DA is NOT to discounted as most can be fired SA if desired but you can still pump out 6 rounds on your back in rapid fashion.

    I like the S&W of your choices but would prefer a 4 inch for the carry you generalize.


    Todd.
     
  17. ATLDave

    ATLDave Member

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    A few others have hinted at this as well, but the gun itself - and the human factors of its competent operation - is a pretty significant variable in this equation.

    Learning to run a DA revolver competently enough to use it for self-defense against an animal or people is not as easy as many assume, and doubly so when talking about truly stout recoil-generating rounds like full-power .44 magnum. Learning to run a semi-auto pistol is a bit easier simply because the trigger is so much easier to manage; the reloads are vastly easier, too, but reasonable people can disagree about the actual significance of that for personal defense.

    Of course, I'm also of the view that buying and hauling around any handgun doesn't make one a competent gunfighter any more than buying and hauling around a sword makes one a samurai.
     
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  18. sgt127

    sgt127 Member

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    I have a 629 a dear friend gave me years ago. Loaded with hard cast .44 mag, I suppose it’s my best choice. In the city? Good .44 Specials.

    38DC0296-B85E-4826-87A9-4DF9C04CF9A4.jpeg Not in a position to be attacked by a bear. Never have been.

    But, I can’t imagine using a single action revolver as a bear is charging me. I might get one or two rounds off. Gloves. Cold frozen hands. Just seems a nightmare to cycle a SA under that stress.

    I think my chances of getting more rounds on target are infinitely greater with a good DA revolver.
     
    Last edited: Nov 15, 2019
  19. ATLDave

    ATLDave Member

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    There are people who could do it - they are people who have invested thousands of hours running SA guns hard. I'm certainly not among those people.
     
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  20. Lucky Derby

    Lucky Derby Member

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    The last time I was in Alaska, I was still in my mother's womb, so I really don't know what is needed up there, but I did want to address a couple of things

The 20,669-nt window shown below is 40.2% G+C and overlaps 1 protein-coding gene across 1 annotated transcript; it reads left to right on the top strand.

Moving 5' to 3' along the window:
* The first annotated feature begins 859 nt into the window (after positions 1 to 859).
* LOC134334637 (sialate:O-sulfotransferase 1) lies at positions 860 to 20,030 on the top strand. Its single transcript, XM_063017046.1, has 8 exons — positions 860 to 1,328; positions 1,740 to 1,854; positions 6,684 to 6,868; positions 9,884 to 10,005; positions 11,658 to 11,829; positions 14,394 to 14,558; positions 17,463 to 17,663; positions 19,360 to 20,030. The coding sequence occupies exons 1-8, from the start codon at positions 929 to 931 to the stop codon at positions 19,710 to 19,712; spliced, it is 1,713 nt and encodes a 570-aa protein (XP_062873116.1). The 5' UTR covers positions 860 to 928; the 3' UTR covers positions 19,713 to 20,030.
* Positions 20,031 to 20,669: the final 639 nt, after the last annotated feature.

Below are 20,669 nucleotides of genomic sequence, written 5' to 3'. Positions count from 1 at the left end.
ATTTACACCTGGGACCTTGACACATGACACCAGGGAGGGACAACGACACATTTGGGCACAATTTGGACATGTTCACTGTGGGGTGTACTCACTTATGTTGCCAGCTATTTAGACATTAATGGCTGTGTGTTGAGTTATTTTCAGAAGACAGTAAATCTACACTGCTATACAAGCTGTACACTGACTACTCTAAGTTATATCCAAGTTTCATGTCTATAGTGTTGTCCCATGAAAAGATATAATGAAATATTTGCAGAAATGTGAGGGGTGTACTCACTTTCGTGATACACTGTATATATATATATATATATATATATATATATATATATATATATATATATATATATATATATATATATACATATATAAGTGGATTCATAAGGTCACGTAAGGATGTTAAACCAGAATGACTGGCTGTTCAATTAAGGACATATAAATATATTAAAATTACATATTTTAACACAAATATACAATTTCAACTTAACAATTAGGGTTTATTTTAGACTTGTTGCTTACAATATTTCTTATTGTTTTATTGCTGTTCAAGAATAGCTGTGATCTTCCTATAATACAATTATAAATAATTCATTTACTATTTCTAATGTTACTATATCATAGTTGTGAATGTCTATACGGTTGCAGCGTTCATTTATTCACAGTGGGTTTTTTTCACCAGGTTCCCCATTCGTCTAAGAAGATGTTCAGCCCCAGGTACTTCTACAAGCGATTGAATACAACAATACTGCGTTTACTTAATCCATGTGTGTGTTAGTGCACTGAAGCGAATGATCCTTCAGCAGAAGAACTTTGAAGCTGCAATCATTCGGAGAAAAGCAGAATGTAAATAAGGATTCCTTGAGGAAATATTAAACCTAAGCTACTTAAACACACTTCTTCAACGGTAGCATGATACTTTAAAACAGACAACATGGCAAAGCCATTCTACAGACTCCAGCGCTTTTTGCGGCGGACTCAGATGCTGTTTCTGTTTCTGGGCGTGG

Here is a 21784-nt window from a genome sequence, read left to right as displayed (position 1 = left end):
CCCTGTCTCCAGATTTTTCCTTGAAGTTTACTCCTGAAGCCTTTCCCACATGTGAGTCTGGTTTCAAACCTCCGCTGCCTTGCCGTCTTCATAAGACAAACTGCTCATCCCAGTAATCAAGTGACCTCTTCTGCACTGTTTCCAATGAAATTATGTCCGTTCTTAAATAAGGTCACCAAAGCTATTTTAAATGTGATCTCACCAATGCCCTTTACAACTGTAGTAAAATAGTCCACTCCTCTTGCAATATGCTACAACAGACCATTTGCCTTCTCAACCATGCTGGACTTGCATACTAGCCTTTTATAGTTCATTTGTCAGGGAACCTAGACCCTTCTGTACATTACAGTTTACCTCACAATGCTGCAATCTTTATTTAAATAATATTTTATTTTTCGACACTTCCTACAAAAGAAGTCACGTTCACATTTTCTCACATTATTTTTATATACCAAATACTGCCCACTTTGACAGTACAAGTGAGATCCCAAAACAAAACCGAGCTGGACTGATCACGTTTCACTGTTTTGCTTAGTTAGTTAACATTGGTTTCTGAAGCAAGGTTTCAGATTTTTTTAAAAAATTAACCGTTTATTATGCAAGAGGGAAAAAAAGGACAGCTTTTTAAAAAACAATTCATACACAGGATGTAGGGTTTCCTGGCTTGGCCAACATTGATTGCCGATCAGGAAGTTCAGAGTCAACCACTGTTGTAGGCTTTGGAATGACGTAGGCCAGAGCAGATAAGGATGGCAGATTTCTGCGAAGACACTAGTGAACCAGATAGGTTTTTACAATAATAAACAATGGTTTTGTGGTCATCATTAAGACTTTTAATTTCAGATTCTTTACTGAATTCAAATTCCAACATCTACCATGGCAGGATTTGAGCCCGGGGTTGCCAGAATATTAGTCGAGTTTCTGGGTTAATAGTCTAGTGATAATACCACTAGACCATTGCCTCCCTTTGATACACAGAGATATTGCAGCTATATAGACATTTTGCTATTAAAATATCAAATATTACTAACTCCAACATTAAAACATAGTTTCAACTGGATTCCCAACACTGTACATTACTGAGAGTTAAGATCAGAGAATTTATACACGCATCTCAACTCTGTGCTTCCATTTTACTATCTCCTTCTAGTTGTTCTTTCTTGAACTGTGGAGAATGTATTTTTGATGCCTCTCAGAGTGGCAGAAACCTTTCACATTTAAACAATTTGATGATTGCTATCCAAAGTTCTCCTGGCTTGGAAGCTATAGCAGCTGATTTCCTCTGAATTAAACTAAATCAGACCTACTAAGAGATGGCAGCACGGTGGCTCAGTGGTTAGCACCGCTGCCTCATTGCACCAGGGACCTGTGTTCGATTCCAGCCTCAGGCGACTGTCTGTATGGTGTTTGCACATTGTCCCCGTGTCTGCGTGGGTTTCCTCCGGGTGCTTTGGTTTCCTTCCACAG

1. A stainless Ruger Revolver is about as rust resistant as a metal object can be.
    2. 10mm is more equivalent to the .357 Magnum, and, with the right ammo, touching on entry level .41 Magnum. .44 Magnum is just more. Much more, even without careful ammo selection.
    3. You can get a .44 or .45 Stainless Blackhawk with a 3.75" barrel.
    Personally, I would go with a S&W 629 with either a 4" or 5" barrel.
     
  21. Sistema1927

    Sistema1927 Member

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    My choice, might not necessarily work for you or anyone else, if I was in your situation, would be a Ruger Redhawk in .45 Colt/.45 ACP. ACP for defense against 2 legged creatures while in town, and "Ruger only" .45 Colt hardcast for bruins in the wild.
     
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  22. 460Shooter

    460Shooter Member

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    That’d do.
     
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  23. Trey Veston

    Trey Veston Member

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    I may be mistaken, but I think when I was researching a handgun for woods carry, the convertible Redhawk n .45 Colt/.45 ACP was at the top of my list until some Ruger experts advised that the convertible versions weren't as stout as the regular versions, so running heavy "Ruger only" loads was not advised.
     
  24. Trey Veston

    Trey Veston Member

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  25. Trey Veston

    Trey Veston Member